Dredge fans take it to the streets
"We want to make sure that government keeps its word and does a study that's unbiased," said Susa Friday night as he chatted up the cause, in this case with Fridays After Five-goer Veronica Price-Thomas.
Already, charges of bias have been roiling a community that finds itself seemingly committed to a $143 million consultant-driven water plan that's supposed to supply 50 years of water while budgeting nothing for maintenance dredging any of the existing reservoirs. The situation boiled over earlier this month when first the Charlottesville City Council and then the Albemarle Supervisors passed resolutions demanding that the Rivanna Water & Sewer Authority commission a study of dredging the Rivanna Reservoir as well as bolstering conservation efforts.
"For me it's personal," says Susa, who moved to Charlottesville from Hawaii about three years ago, "because I'm environmentally conscious, and I love hiking in Ragged Mountain."
The $143 million proposal would not only clear-cut 180 acres of trees in the environmentally sensitive Ragged Mountain Natural Area for a new reservoir that would sprawl all the way to Interstate 64, it would only supply sufficient water if a new pipeline and pumping stations were built to pump millions of gallons of water uphill each day.
Supporters contend that the project would reduce the strain on the Moorman's River and benefit the Buck Mountain Creek area by creating new forests as part of an over $7 million environmental damage "mitigation" plan.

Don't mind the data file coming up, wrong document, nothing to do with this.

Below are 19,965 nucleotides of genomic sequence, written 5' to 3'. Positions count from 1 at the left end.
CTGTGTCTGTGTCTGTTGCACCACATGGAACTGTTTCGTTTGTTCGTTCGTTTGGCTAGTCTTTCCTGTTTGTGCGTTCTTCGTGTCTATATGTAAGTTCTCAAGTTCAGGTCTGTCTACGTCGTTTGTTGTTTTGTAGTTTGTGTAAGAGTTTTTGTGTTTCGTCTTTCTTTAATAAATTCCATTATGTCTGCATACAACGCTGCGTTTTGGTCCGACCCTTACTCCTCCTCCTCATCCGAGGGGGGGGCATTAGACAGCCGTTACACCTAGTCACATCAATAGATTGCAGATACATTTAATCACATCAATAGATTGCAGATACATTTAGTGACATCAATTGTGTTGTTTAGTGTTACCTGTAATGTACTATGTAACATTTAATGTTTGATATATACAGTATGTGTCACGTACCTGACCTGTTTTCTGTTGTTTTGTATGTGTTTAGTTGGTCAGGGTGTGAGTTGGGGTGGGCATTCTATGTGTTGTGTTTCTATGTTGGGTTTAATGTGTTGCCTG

The embattled Authority has steadfastly refused to second-guess its decision to ignore dredging. But the two local governments are now well aware that the consultants, Pennsylvania-based Gannett Fleming, may have overestimated the difficulties and costs of dredging–- which environmentalists agree is the least damaging way to bolster water supplies. After dismissing dredging as a viable option, the company landed a $3.1 million contract to design the new dam at Ragged Mountain.
Authority director Tom Frederick has long defended the process, but in recent months a diverse array of people–- starting with a group of mostly ex-officials called Citizens for a Sustainable Water Supply–- have begun requesting less damaging alternatives. The local chapter of the Sierra Club threw its support to exploring dredging in April, followed later that month by electronics mogul Bill Crutchfield. More recently, three of the four most recently departed City Councilors got together on radio to say they'd been duped when they green-lighted the then-unpriced long-term water supply scheme.
The next skirmish may come June 23. That's the date of the next scheduled meeting of the Authority board, whose members were actively downplaying dredging as recently as March, but that was before private contractors began publicly clamoring for a chance to submit proposals.
Susa says he hopes they get a chance to have their concepts considered. By presstime earlier this week, fellow petitioner Betty Mooney said that "hundreds" of citizens have signed the petitition.
–updated 3:40pm June 17